The institution of the Shivaji Park is a crucial component of a Mumbai cricketer’s grooming process. The likes of Vijay Manjrekar, Subhash Gupte, Ajit Wadekar and Sandeep Patil, right down to to Pravin Amre, Ajit Agarkar and Sameer Dighe cut their teeth on the turf here.

How, then, could the most celebrated cricketer of the modern era not have come through it?

For Sachin Tendulkar, it was necessity, and destiny, that saw him spend four years of his growing days at the Shivaji Park.

It was tough for Tendulkar to travel from Bandra to Shivaji Park, Dadar. Changing two buses to get to the ground, lugging his kit on those slender shoulders, he was never late, and was always the last to leave. But, the return journey was taking its toll on the 11-year-old.

With cricket already an inseparable part of Tendulkar’s life, his parents took the decision of shifting him to his uncle’s home in the neighbourhood of Shivaji Park — a momentous decision, as Tendulkar recollects it.

A doting aunt ensured Tendulkar remained focussed. With the commute problem taken care of, he could now devote his energies to chasing his dream.

It was cricket and nothing else, and Shivaji Park embraced his cricketing ambitions and allowed him to prosper.

Curious cricket lovers would flock to watch him practice, under the unforgiving eyes of his coach Ramakant Achrekar. There were moments when his transgressions provoked a slap — the little master would describe it as a square-cut — from the coach.

Tendulkar would spend the entire day at Shivaji Park — at nets or playing matches — when there was no school to attend.

Meanwhile, his aunt ensured that he did not miss home too much.

“She would even press my legs when I was tired, and asleep,” Tendulkar would say, recalling his Shivaji Park days.

It is another matter that his aunt once said she would have preferred it if Tendulkar had chosen to pursue carrom or chess; at least he would not have to do it under the blazing sun!

Hugely competitive

Amre, Vinod Kambli, Tendulkar and Dighe formed a gang that was hugely competitive.

Amre has fond memories of those days.

“I can tell you, he was amazingly committed. He would learn so fast. His talent often left us dumbfounded,” he recalls.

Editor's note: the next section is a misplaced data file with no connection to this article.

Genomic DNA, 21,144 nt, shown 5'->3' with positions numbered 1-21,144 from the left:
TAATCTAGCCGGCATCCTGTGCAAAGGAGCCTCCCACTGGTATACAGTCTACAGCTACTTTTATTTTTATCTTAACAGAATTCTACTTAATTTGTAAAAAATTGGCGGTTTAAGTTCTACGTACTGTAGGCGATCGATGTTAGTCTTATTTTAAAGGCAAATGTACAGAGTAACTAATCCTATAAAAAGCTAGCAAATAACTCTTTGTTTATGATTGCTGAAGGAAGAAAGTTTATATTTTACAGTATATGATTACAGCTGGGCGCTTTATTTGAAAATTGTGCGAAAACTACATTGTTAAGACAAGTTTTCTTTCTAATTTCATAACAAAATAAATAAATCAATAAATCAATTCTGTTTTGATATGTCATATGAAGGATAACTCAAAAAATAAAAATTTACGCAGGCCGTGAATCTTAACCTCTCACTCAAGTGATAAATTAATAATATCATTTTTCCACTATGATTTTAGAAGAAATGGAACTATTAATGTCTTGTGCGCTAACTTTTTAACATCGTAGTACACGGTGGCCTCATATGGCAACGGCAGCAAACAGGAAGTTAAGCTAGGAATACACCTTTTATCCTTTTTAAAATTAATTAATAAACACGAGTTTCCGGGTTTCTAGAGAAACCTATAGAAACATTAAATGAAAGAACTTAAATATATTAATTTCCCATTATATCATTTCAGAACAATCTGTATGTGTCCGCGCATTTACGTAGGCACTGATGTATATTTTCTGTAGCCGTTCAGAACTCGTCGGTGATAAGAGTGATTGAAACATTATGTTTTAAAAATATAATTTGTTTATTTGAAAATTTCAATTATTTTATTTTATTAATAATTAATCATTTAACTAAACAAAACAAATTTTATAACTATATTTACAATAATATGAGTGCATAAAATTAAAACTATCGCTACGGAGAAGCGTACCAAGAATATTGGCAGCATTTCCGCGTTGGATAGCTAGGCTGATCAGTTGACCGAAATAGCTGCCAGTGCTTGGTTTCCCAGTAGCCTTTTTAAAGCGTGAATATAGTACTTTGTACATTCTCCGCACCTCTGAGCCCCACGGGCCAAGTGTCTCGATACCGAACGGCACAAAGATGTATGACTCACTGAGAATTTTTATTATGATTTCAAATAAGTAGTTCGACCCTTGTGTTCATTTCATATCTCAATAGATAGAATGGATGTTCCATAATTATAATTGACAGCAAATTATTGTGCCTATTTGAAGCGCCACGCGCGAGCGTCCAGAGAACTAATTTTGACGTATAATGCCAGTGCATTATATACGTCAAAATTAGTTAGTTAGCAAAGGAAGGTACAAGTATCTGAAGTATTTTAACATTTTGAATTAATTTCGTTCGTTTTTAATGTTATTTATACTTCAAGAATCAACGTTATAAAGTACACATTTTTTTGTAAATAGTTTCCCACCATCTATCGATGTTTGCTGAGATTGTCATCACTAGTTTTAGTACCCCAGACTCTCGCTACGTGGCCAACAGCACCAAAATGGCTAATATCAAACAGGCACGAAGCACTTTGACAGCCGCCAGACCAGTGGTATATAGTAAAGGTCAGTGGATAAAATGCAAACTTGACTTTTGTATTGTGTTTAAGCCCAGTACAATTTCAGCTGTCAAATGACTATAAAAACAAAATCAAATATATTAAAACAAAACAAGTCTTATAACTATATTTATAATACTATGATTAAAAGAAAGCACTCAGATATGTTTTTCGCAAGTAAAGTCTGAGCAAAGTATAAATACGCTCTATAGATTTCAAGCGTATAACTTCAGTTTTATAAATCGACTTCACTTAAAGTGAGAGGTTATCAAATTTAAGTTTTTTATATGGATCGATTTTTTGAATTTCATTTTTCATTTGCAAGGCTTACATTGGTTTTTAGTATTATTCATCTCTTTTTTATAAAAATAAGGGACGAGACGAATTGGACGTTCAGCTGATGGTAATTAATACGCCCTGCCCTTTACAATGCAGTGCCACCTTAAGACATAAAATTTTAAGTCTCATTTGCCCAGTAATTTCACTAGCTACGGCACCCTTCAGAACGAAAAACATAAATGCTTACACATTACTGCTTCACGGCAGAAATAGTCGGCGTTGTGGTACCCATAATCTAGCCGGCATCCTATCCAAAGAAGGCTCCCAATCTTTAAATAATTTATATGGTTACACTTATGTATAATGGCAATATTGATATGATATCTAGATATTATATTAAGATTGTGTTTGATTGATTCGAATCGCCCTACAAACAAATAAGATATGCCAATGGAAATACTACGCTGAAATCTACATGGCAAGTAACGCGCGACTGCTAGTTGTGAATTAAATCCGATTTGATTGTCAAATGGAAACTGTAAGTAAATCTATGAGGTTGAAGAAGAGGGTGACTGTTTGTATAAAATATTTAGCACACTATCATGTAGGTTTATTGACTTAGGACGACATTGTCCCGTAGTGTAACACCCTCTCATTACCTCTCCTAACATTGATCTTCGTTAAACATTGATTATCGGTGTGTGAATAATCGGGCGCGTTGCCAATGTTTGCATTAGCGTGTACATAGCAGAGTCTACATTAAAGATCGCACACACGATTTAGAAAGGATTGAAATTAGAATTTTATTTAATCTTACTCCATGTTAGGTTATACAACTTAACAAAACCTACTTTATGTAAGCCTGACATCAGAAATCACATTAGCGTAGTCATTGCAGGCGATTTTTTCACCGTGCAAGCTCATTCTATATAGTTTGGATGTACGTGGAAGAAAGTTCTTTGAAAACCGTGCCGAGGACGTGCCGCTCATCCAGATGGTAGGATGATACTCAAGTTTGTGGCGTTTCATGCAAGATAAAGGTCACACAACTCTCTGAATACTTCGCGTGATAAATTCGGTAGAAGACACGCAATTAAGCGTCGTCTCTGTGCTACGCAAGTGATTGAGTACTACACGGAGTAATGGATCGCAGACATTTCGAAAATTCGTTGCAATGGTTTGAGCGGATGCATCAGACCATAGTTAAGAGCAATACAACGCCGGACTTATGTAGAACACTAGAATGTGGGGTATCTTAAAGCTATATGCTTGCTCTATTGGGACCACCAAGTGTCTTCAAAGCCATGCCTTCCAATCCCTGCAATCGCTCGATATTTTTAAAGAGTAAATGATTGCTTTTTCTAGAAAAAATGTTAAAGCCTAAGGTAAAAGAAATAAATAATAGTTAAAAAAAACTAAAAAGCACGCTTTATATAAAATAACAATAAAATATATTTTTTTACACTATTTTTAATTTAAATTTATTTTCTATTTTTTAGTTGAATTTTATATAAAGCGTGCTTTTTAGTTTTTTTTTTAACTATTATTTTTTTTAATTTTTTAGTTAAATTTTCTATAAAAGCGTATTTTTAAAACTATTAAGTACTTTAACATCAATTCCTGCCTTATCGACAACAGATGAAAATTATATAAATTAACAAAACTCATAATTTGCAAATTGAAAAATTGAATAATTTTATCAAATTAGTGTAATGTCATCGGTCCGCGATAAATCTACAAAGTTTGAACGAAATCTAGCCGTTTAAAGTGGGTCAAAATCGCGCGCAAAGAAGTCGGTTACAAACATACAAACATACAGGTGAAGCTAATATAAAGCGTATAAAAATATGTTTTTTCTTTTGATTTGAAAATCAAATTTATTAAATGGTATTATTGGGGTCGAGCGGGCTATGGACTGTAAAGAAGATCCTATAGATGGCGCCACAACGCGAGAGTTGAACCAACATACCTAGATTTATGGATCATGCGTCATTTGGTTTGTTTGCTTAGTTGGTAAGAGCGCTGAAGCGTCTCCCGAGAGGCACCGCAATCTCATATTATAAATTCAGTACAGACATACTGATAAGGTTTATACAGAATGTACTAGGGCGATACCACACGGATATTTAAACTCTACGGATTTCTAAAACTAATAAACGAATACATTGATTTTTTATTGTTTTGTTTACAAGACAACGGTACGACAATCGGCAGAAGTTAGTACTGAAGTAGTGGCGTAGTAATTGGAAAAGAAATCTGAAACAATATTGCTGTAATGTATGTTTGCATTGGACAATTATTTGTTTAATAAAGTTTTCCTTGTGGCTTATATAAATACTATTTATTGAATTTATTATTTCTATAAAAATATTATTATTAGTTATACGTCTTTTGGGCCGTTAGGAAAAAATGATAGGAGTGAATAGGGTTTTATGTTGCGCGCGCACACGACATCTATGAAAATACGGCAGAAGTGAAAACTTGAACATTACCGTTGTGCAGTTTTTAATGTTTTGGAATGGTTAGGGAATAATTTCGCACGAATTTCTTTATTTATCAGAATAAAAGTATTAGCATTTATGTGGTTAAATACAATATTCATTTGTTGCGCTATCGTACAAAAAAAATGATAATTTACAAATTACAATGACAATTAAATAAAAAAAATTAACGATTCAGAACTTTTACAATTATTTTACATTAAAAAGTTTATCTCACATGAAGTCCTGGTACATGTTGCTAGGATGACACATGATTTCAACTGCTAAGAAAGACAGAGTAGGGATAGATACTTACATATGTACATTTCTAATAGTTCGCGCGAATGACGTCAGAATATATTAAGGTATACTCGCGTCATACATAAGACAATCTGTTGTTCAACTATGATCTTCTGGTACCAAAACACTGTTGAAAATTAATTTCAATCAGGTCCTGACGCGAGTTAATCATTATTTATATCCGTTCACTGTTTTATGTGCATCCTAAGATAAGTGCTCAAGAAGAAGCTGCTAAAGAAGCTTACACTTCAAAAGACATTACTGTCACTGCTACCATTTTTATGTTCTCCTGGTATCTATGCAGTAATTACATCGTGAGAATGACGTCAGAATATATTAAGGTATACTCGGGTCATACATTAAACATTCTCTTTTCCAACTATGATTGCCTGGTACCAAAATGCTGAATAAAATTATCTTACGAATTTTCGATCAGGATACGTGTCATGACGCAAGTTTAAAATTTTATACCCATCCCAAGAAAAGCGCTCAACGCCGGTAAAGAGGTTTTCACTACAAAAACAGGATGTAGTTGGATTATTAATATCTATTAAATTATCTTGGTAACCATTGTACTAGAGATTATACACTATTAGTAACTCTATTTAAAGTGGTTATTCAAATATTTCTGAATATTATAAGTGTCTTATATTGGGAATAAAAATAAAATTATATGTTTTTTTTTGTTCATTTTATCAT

Dighe has a lasting memory.

He says: “I never saw him taking rest during nets, whether at Shivaji Park, or when playing for Mumbai or India. You will never see him relax or sit on a chair the entire nets session, because he would treat it as a match.

“He would often remind us that no decent cricketer would sit down on the field during a match. So, why do so at practice?”

Amre recalls how he once lost a pair of shoes to Tendulkar.

When the young Tendulkar expressed interest in a pair of half spikes that Amre had procured from abroad, Amre told him: “I will give you the shoes if you hit a century.”

Sure enough, a match later the shoes no longer belonged to Amre!

Tendulkar is a three-time champion at Shivaji Park’s single-wicket tournament — in the third instance he beat current National selection committee chairman Sandeep Patil for the title.

He has rarely missed an event at Shivaji Park.

In 1998, Tendulkar floored the organisers by showing up at the grounds, despite having arrived in Mumbai only in the early hours from Sharjah — after the tournament in which he cracked two glorious back-to-back centuries against Australia to win India the trophy.

Tendulkar continues to visit Shivaji Park, and never tires of narrating stories from his teenage years at this hallowed cricket field.

Some of his visits are past midnight. The Ganesh temple nearby is close to his heart.

“It gives me peace,” he says.

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